stewart and bernie


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About Tony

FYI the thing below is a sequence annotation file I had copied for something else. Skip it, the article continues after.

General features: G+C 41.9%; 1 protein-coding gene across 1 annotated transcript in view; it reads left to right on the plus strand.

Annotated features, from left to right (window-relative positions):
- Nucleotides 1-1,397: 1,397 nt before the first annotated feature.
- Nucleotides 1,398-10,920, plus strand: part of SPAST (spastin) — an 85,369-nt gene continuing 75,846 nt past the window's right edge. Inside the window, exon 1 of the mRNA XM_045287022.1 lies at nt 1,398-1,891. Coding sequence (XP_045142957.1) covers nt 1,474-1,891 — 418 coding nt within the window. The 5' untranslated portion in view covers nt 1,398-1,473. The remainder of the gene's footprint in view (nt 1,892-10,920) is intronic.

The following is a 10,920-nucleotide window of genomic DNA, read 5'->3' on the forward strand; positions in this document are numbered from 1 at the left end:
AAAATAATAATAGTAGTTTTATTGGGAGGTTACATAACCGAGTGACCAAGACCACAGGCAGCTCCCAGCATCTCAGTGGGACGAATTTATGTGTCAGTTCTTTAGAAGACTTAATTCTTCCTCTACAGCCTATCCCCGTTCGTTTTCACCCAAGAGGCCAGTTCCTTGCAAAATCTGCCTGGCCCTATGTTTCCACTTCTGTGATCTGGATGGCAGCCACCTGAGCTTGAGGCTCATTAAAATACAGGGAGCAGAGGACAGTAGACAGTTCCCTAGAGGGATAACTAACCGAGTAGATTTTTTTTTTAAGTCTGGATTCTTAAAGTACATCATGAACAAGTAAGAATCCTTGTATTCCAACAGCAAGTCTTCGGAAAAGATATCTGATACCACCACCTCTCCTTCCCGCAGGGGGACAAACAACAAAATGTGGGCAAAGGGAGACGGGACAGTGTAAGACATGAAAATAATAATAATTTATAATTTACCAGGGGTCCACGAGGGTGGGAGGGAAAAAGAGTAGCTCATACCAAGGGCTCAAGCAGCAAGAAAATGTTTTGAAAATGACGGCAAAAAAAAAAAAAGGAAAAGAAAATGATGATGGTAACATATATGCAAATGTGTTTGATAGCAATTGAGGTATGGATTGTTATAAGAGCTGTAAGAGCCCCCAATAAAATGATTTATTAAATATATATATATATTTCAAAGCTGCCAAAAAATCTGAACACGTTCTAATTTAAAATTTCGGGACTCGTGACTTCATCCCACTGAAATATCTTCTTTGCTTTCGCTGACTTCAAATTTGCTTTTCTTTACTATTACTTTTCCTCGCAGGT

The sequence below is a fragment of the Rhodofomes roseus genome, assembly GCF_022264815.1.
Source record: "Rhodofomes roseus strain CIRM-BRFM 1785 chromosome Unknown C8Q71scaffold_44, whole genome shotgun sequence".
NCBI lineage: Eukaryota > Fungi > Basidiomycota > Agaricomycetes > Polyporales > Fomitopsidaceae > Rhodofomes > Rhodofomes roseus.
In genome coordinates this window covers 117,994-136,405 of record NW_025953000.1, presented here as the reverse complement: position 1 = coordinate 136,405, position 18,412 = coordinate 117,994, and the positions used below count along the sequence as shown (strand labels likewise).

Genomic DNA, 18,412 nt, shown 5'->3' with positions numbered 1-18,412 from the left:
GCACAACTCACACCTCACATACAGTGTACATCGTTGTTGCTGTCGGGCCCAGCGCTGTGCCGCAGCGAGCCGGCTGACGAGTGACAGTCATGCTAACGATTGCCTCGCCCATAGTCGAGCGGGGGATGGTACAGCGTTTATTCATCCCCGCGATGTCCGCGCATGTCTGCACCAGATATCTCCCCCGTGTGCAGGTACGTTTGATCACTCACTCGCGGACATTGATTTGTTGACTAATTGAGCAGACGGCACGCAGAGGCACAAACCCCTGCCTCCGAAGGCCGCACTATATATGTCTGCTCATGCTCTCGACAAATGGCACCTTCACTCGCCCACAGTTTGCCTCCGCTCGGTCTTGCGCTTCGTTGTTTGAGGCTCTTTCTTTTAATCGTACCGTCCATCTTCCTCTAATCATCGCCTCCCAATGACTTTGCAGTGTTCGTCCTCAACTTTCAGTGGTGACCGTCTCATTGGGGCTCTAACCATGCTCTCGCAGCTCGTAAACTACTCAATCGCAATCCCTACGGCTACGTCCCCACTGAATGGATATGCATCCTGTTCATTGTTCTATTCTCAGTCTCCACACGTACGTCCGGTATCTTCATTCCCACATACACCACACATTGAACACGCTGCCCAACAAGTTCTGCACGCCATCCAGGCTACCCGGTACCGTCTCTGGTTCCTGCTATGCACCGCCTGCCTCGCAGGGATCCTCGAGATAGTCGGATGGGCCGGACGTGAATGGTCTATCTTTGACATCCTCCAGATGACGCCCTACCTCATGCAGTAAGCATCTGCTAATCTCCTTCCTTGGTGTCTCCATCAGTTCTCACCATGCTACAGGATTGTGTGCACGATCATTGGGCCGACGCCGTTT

I have always considered myself to be an average runner. In school, I was even bullied for I was a sports wimp. Through hard work, dedication, perseverance, self-belief and a strong mind I succeeded in not only running around the world but breaking four ultra running world records during my competitive career. Having previously cycled around the world I didn't start running until I was almost 30. Then I had a dream of running around the world. For many reasons, I waited for over 20 years. One reason was to establish my pedigree as an endurance athlete. I started and finished my world run as the current World Record-Holder for 48 Hours Indoor Track 426 kilometres (265 miles), a record I have held since 2007. I also broke and still hold the World Record for 48 hours on a Treadmill 405 kilometres (251 miles) in 2008. When I retired from competition, more pleasing than any of my world, European or Irish records I had the respect of my fellow athletes from all over the world - in my opinion, sports greatest reward - an achievement I am most proud of. Then I finally put myself out to pasture, to live my ultimate dream to run around the world! This blog was written on the road while I struggled to find places to sleep and to recover from running an average of 43.3 kilometres or 27 miles per day for 1,165 road days. There were many nights I typed this blog on a smart phone, so fatigued my eyes closed. Many journalists and endurance athletes have referred to my world run as the most difficult endurance challenge ever attempted. During my expedition I rarely had any support vehicles, running mostly with a backpack. In the more desolate areas I pushed my gear, food and water in a cart which I called Nirvana, then I sent her on ahead to run with my backpack once again over altitudes of almost 5,000 metres in the Andes. I stayed in remote villages where many people had never seen a white person before. I literally met the most wonderful people of this world in their own backyard and share many of those amazing experiences in this blog. My run around the world took 4 years. There were no short cuts, I ran every single metre on the road while seeking out the most comprehensive route across 41 countries, 5 continents, I used 50 pair of running shoes and my final footstep of the run was exactly 50,000 kilometres, (almost 31,000 miles) I eventually finished this tongue in cheek named world jog where I started, at the finish line of my city marathon. I started my global run with the Dublin Marathon on October 25th 2010 and finished with the Dublin Marathon on October 27th 2014 at 3 05pm! Thank you for your support, I hope you can share my unique way of seeing the world, the ultimate endurance challenge! Read more...